The return of Shinzo Abe to the Japanese premiership was expected to lead to renewed efforts to build ties with fellow democracies, albeit within a pragmatic framework designed not to give the appearance of an explicit containment policy vis-à-vis China. The early foreign trips by some key members of the administration, including Abe himself, to Southeast Asia, made it clear that this would indeed be on the agenda.
If all goes well, one of China’s largest and most advanced patrol boats, the Haixun 31, should arrive in Hawaii on September 4 for cooperative exercises with the United States Coast Guard to “strengthen mutual understanding.” This will be the first time a Chinese patrol ship with helicopter-carrying capacity will dock in the United States.
Perhaps the law is a subject better left to lawyers and courts, but the reality is that the law often collides with international politics as well, so it can never be completely ignored. We couldn’t help but notice that there were two court cases this month in which a judge in a foreign nation made some claim upon Japan, but that the domestic reaction was entirely different.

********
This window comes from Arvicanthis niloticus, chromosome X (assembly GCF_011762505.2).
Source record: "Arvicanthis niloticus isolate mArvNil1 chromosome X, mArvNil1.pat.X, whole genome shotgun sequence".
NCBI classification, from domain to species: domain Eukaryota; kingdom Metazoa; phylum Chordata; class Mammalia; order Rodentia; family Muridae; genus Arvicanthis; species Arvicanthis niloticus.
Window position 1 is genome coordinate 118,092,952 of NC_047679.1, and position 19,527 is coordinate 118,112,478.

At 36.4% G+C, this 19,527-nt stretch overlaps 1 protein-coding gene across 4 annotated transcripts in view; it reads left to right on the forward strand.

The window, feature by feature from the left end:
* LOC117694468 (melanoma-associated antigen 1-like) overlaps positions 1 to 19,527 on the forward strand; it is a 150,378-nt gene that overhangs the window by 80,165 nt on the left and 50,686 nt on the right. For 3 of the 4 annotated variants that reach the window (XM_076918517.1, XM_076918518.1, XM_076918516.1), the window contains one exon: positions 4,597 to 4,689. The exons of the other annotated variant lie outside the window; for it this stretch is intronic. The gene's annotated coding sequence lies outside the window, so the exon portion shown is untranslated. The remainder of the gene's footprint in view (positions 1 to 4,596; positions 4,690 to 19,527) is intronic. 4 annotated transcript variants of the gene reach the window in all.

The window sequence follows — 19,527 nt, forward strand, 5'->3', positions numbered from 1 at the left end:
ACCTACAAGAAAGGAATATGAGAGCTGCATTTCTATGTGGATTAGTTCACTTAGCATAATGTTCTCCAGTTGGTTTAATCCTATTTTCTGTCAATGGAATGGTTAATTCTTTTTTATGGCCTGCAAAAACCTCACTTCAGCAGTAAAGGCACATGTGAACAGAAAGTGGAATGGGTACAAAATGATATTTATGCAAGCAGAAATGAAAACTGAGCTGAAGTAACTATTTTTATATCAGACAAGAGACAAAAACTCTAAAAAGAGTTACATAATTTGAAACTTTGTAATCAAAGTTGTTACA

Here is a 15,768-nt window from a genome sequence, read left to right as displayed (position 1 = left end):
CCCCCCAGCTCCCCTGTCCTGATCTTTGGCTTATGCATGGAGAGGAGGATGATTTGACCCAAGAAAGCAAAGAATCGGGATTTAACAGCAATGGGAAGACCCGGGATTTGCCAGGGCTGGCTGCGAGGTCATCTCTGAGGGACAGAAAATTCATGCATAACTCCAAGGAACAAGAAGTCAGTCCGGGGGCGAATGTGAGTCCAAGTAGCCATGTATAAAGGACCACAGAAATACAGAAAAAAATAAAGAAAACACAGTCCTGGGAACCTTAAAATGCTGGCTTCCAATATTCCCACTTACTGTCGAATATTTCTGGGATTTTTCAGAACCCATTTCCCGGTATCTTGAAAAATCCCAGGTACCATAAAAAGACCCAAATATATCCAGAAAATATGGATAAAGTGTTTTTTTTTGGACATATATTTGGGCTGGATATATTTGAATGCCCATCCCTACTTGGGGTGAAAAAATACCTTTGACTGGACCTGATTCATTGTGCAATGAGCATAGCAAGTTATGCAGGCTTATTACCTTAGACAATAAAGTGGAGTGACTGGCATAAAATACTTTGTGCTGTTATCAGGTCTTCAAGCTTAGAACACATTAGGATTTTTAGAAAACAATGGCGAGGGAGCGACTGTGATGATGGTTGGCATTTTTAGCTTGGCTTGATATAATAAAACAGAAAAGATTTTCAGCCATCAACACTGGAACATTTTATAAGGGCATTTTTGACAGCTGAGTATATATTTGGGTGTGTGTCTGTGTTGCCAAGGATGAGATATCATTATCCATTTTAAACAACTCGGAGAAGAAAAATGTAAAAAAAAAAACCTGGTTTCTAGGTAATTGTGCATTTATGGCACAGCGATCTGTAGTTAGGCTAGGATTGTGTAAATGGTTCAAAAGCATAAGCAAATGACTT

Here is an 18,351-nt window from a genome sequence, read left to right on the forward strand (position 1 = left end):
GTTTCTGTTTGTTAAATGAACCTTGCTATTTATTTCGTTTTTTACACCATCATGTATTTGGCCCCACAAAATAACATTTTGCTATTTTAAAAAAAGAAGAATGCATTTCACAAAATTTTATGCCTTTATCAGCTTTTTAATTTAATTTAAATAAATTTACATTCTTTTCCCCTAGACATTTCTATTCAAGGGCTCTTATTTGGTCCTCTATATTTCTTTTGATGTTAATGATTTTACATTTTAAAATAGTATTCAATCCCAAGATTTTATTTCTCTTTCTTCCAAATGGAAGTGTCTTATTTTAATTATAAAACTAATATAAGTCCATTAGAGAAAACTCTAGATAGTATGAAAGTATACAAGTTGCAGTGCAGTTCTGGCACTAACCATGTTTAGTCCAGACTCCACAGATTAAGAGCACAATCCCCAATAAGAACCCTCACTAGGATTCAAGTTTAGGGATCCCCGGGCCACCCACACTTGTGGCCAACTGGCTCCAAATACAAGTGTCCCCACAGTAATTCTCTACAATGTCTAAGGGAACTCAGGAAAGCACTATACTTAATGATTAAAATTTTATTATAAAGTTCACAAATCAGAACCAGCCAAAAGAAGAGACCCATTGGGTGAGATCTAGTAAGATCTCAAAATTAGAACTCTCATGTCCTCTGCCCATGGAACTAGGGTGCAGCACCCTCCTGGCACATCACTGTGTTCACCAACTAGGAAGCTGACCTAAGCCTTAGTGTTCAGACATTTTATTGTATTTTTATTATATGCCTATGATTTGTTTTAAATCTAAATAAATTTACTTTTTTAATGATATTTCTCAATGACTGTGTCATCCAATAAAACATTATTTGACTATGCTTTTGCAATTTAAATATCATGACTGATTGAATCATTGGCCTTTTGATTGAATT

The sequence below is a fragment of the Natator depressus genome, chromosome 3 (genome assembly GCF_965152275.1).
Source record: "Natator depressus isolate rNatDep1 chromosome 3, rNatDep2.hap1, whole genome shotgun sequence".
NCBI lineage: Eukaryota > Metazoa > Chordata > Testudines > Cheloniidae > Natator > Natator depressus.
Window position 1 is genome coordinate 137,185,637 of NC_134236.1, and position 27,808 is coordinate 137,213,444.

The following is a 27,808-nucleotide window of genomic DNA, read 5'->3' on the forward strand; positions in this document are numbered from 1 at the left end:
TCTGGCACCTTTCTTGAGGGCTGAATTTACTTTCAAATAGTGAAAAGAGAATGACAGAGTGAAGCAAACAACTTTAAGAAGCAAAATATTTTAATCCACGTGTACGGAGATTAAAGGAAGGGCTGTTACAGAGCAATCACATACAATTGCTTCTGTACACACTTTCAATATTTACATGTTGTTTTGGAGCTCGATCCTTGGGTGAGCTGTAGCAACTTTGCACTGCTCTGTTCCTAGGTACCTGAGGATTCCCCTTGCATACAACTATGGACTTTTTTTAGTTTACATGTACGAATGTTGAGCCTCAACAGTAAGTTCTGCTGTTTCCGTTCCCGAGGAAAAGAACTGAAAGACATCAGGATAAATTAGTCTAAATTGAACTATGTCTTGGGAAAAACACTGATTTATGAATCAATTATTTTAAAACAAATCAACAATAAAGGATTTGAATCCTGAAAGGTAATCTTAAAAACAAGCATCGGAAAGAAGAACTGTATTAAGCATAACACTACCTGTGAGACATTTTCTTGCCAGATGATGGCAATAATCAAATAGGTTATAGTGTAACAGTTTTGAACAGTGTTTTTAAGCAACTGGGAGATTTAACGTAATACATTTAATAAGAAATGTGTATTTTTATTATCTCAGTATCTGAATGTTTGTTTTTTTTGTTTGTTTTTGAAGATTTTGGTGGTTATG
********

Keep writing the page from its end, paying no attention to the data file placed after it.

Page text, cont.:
Thailand has had a pretty good year since the demonstrations of April-May 2010 that culminated in a bloody crackdown in which at least 91 people died. The country is largely peaceful, the economy is thriving, unemployment is low, and the currency is strong. All these things are usually good omens for ruling party success at the ballot box, but the national election, which will be held on Sunday is more likely to muddy than clarify the long-running political drama that has divided the country for more than a decade.